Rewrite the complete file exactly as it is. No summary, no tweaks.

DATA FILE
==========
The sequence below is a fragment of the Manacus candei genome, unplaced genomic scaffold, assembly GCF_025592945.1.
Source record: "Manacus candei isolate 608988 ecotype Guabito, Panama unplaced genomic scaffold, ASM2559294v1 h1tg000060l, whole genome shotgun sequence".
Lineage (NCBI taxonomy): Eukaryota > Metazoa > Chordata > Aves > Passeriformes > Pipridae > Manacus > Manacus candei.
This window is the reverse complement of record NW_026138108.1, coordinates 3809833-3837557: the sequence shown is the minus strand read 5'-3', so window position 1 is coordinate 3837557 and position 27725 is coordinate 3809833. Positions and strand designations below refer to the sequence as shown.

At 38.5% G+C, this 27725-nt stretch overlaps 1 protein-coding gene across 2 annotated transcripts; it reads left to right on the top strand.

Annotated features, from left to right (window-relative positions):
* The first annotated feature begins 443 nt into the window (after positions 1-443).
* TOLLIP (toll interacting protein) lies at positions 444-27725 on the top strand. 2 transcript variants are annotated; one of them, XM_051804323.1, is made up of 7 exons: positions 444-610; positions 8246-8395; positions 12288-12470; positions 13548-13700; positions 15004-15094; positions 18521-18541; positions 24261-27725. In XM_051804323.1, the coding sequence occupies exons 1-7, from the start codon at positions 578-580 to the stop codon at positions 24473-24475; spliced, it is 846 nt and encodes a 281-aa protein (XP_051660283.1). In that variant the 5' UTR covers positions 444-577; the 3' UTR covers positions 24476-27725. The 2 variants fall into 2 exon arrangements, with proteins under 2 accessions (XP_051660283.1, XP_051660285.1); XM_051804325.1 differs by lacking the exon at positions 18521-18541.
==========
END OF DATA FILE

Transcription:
The sequence below is a fragment of the Manacus candei genome, unplaced genomic scaffold, assembly GCF_025592945.1.
Source record: "Manacus candei isolate 608988 ecotype Guabito, Panama unplaced genomic scaffold, ASM2559294v1 h1tg000060l, whole genome shotgun sequence".
Lineage (NCBI taxonomy): Eukaryota > Metazoa > Chordata > Aves > Passeriformes > Pipridae > Manacus > Manacus candei.
This window is the reverse complement of record NW_026138108.1, coordinates 3809833-3837557: the sequence shown is the minus strand read 5'-3', so window position 1 is coordinate 3837557 and position 27725 is coordinate 3809833. Positions and strand designations below refer to the sequence as shown.

At 38.5% G+C, this 27725-nt stretch overlaps 1 protein-coding gene across 2 annotated transcripts; it reads left to right on the top strand.

Annotated features, from left to right (window-relative positions):
* The first annotated feature begins 443 nt into the window (after positions 1-443).
* TOLLIP (toll interacting protein) lies at positions 444-27725 on the top strand. 2 transcript variants are annotated; one of them, XM_051804323.1, is made up of 7 exons: positions 444-610; positions 8246-8395; positions 12288-12470; positions 13548-13700; positions 15004-15094; positions 18521-18541; positions 24261-27725. In XM_051804323.1, the coding sequence occupies exons 1-7, from the start codon at positions 578-580 to the stop codon at positions 24473-24475; spliced, it is 846 nt and encodes a 281-aa protein (XP_051660283.1). In that variant the 5' UTR covers positions 444-577; the 3' UTR covers positions 24476-27725. The 2 variants fall into 2 exon arrangements, with proteins under 2 accessions (XP_051660283.1, XP_051660285.1); XM_051804325.1 differs by lacking the exon at positions 18521-18541.